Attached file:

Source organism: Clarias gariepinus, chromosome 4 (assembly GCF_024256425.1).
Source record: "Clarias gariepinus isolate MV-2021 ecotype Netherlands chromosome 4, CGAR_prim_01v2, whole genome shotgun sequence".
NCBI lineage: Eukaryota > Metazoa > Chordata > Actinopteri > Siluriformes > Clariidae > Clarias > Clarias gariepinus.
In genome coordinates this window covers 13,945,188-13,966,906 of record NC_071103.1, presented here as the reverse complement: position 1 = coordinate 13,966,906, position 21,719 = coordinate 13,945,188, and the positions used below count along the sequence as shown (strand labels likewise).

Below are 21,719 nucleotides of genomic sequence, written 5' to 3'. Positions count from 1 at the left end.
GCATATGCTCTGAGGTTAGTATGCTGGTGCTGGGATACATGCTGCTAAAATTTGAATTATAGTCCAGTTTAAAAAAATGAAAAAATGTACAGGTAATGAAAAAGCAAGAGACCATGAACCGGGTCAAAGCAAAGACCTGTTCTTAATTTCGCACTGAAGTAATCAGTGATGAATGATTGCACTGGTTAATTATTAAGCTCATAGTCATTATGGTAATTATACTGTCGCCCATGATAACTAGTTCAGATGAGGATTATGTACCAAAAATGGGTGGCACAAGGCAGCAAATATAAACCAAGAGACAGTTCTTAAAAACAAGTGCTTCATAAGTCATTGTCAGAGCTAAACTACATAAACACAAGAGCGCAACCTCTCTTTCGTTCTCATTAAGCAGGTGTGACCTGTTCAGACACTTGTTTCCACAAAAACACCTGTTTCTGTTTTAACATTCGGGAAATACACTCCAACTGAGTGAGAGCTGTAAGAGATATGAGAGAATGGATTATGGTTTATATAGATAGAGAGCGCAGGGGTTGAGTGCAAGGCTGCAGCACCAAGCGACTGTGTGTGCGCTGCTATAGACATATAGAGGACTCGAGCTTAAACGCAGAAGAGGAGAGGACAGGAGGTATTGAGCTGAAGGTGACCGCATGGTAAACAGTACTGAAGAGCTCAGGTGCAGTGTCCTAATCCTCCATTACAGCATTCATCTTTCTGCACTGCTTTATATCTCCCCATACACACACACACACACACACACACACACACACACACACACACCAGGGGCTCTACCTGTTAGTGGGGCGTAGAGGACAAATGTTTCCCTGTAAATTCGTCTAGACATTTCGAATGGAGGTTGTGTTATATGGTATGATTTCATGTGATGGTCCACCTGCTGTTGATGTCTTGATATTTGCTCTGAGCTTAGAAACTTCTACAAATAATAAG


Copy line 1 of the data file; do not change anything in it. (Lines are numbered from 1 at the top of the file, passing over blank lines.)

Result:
Source organism: Clarias gariepinus, chromosome 4 (assembly GCF_024256425.1).